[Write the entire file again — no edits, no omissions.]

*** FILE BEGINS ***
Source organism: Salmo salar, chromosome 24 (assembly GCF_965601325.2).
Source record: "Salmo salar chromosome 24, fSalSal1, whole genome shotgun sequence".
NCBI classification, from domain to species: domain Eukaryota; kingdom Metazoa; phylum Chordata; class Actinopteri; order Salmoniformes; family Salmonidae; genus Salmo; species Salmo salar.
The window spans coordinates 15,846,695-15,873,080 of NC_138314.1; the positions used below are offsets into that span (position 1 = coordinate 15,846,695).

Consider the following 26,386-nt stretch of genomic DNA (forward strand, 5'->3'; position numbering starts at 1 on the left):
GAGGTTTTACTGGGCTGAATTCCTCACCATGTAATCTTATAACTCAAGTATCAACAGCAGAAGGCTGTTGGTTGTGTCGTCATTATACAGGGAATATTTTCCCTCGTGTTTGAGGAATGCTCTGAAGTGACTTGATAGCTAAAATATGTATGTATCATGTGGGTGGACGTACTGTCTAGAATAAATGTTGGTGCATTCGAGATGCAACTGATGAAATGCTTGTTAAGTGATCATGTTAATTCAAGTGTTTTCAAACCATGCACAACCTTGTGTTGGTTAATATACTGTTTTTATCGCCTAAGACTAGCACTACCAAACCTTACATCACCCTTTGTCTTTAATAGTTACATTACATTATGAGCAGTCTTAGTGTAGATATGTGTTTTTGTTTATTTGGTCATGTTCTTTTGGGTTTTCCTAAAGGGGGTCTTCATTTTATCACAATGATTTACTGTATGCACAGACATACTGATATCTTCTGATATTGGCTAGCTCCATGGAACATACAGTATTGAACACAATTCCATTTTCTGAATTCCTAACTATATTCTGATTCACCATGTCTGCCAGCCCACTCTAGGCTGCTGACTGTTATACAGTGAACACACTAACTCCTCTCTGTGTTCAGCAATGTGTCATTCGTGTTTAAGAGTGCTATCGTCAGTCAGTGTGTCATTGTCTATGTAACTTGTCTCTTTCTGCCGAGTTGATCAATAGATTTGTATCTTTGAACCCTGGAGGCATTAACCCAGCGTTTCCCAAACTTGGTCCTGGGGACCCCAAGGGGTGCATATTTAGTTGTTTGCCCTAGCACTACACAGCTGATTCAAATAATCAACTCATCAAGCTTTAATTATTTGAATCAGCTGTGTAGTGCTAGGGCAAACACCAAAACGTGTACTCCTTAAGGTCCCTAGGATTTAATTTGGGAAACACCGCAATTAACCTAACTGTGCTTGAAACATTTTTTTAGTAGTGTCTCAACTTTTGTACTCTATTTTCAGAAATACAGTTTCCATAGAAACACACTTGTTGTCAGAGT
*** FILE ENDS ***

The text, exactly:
Source organism: Salmo salar, chromosome 24 (assembly GCF_965601325.2).
Source record: "Salmo salar chromosome 24, fSalSal1, whole genome shotgun sequence".
NCBI classification, from domain to species: domain Eukaryota; kingdom Metazoa; phylum Chordata; class Actinopteri; order Salmoniformes; family Salmonidae; genus Salmo; species Salmo salar.
The window spans coordinates 15,846,695-15,873,080 of NC_138314.1; the positions used below are offsets into that span (position 1 = coordinate 15,846,695).

Consider the following 26,386-nt stretch of genomic DNA (forward strand, 5'->3'; position numbering starts at 1 on the left):
GAGGTTTTACTGGGCTGAATTCCTCACCATGTAATCTTATAACTCAAGTATCAACAGCAGAAGGCTGTTGGTTGTGTCGTCATTATACAGGGAATATTTTCCCTCGTGTTTGAGGAATGCTCTGAAGTGACTTGATAGCTAAAATATGTATGTATCATGTGGGTGGACGTACTGTCTAGAATAAATGTTGGTGCATTCGAGATGCAACTGATGAAATGCTTGTTAAGTGATCATGTTAATTCAAGTGTTTTCAAACCATGCACAACCTTGTGTTGGTTAATATACTGTTTTTATCGCCTAAGACTAGCACTACCAAACCTTACATCACCCTTTGTCTTTAATAGTTACATTACATTATGAGCAGTCTTAGTGTAGATATGTGTTTTTGTTTATTTGGTCATGTTCTTTTGGGTTTTCCTAAAGGGGGTCTTCATTTTATCACAATGATTTACTGTATGCACAGACATACTGATATCTTCTGATATTGGCTAGCTCCATGGAACATACAGTATTGAACACAATTCCATTTTCTGAATTCCTAACTATATTCTGATTCACCATGTCTGCCAGCCCACTCTAGGCTGCTGACTGTTATACAGTGAACACACTAACTCCTCTCTGTGTTCAGCAATGTGTCATTCGTGTTTAAGAGTGCTATCGTCAGTCAGTGTGTCATTGTCTATGTAACTTGTCTCTTTCTGCCGAGTTGATCAATAGATTTGTATCTTTGAACCCTGGAGGCATTAACCCAGCGTTTCCCAAACTTGGTCCTGGGGACCCCAAGGGGTGCATATTTAGTTGTTTGCCCTAGCACTACACAGCTGATTCAAATAATCAACTCATCAAGCTTTAATTATTTGAATCAGCTGTGTAGTGCTAGGGCAAACACCAAAACGTGTACTCCTTAAGGTCCCTAGGATTTAATTTGGGAAACACCGCAATTAACCTAACTGTGCTTGAAACATTTTTTTAGTAGTGTCTCAACTTTTGTACTCTATTTTCAGAAATACAGTTTCCATAGAAACACACTTGTTGTCAGAGT